A Target official has confirmed that encrypted PIN number data was included in a breach that affected millions. Within the first three weeks of December, hackers obtained credit and debit card information for nearly 40 million Target shoppers.
Officials said the hackers gained access to the data on November 27. The breach continued until December 15. On December 19, Target confirmed up to 40 million customers’ personal credit and debit card information was compromised.
The breach is currently under investigation by the US Justice Department and Secret Service. However, neither agency has commented on their progress. Representatives with Target describe the attack as a “sophisticated” operation.
Reuters reports that a “senior payments executive” confirmed the data obtained by hackers included encrypted Personal Identification numbers.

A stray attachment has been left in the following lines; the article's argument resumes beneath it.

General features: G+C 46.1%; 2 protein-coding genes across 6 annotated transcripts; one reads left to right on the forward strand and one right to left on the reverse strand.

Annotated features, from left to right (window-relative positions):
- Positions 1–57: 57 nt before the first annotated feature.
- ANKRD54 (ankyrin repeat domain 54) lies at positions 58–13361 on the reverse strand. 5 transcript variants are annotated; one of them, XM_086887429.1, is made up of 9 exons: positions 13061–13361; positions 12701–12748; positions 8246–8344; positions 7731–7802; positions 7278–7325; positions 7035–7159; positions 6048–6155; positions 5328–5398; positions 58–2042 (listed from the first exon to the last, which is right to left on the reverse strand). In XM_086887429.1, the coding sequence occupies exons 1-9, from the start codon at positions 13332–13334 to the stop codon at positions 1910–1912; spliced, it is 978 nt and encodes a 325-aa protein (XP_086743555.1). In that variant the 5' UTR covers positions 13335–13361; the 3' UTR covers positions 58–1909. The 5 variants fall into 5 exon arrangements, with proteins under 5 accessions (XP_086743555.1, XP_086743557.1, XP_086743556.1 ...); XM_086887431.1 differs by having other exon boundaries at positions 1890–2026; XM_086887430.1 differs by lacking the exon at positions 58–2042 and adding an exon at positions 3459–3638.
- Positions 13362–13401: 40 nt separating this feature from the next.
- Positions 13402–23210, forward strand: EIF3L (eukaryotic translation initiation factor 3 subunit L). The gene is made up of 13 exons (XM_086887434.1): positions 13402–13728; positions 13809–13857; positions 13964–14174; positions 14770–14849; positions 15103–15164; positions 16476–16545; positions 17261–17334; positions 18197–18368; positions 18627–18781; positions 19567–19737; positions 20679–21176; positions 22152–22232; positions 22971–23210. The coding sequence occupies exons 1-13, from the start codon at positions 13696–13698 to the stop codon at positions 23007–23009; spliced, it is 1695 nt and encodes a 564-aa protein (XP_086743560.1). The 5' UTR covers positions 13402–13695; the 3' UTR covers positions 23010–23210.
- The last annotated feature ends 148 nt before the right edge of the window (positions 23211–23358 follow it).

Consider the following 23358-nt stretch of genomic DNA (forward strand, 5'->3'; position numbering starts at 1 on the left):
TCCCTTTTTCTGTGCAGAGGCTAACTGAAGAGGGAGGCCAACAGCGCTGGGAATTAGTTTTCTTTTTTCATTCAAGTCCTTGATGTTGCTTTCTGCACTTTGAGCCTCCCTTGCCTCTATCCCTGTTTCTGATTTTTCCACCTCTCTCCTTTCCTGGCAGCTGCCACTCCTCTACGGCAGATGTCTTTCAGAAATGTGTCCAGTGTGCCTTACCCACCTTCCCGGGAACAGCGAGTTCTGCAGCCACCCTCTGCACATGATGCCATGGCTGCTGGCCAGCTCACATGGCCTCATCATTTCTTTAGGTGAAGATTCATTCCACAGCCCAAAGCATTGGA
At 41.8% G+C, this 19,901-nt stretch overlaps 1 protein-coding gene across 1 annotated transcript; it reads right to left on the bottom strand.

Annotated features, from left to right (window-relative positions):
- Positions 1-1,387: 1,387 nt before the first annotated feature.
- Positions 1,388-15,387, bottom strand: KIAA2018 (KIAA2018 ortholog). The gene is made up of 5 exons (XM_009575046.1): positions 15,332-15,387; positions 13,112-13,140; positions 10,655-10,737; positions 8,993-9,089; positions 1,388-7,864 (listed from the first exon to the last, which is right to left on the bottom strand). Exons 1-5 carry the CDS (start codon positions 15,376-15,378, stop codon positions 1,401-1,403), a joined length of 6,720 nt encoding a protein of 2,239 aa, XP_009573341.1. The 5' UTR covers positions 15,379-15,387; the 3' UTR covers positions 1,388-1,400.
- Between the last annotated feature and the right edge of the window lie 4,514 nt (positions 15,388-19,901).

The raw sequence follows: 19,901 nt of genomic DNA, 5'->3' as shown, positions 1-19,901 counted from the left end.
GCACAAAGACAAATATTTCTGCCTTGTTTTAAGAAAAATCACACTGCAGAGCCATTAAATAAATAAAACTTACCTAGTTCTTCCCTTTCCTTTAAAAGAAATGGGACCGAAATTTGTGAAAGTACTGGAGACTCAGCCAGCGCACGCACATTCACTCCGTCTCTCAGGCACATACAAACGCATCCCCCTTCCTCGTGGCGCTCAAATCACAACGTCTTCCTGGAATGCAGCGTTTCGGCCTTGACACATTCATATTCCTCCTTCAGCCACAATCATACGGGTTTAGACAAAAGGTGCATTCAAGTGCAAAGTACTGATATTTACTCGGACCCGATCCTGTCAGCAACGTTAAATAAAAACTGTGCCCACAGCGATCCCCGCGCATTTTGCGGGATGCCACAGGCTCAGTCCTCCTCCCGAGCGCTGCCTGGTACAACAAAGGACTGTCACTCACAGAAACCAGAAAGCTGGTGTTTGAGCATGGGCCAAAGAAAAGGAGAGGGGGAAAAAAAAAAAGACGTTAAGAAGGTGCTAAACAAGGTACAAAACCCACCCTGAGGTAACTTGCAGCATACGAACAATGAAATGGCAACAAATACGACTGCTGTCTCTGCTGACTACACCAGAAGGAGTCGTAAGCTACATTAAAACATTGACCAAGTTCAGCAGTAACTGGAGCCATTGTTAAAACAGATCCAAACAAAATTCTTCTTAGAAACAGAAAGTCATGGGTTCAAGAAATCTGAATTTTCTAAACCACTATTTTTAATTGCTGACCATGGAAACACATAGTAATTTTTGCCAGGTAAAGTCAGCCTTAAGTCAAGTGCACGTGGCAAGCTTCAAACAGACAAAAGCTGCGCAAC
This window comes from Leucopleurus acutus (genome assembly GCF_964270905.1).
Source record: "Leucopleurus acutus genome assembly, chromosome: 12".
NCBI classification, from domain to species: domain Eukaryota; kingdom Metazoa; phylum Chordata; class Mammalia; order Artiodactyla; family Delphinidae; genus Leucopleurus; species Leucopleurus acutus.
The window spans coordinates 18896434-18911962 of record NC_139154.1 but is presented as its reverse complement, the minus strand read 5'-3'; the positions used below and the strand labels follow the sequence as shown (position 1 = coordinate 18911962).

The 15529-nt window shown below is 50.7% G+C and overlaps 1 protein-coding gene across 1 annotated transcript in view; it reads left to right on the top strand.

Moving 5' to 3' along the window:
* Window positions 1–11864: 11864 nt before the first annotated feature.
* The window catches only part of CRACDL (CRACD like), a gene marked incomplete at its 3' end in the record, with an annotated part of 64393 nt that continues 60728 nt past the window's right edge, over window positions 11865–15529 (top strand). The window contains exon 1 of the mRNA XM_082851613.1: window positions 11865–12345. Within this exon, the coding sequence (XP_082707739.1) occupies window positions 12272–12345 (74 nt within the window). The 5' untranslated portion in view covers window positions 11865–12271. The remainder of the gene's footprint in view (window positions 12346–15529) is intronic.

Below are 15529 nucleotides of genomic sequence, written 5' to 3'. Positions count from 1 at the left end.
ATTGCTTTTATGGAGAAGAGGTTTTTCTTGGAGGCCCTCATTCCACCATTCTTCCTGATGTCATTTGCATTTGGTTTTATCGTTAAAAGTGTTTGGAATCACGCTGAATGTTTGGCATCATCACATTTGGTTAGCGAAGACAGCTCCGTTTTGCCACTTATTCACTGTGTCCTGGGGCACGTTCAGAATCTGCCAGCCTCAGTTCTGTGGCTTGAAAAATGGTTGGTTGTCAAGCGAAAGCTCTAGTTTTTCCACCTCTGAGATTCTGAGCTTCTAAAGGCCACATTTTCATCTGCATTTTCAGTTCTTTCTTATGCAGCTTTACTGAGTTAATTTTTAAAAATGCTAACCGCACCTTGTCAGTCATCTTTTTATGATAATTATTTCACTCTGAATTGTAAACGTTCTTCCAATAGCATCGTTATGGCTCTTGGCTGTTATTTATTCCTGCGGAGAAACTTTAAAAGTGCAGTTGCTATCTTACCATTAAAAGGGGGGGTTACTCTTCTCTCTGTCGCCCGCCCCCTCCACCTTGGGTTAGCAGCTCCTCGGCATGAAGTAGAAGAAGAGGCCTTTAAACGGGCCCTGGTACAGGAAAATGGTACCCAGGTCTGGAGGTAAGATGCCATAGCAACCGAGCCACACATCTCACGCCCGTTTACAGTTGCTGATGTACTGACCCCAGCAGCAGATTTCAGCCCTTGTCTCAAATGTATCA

Target spokeswoman Molly Snyder confirmed “encrypted data” was included in the breach. She said the hackers did not have access to unencrypted PIN data:
“The PIN information was fully encrypted at the keypad, remained encrypted within our system, and remained encrypted when it was removed from our systems.”
Cyber security expert Avivah Litan said several banks, including JPMorgan Chase & Co., have reduced caps on ATM withdrawal limits. Litan said cap reductions are “a really extreme measure” that would not be imposed unless “something happened with cash withdrawals.”
Daniel Clemens, another cyber security expert, said the hackers may be able to unscramble the data, despite Target’s PIN number encryption system. Clemens said it is difficult to assess whether the system was infallible.
The Target incident is the second-largest data breach in retail history. In 2007, TJX Cos Inc. announced that credit card information was stolen from 90 million customers over a period of 18 months.
While Target has confirmed PIN numbers were included in the breach, they insist the encrypted data will be of no use to the hackers.
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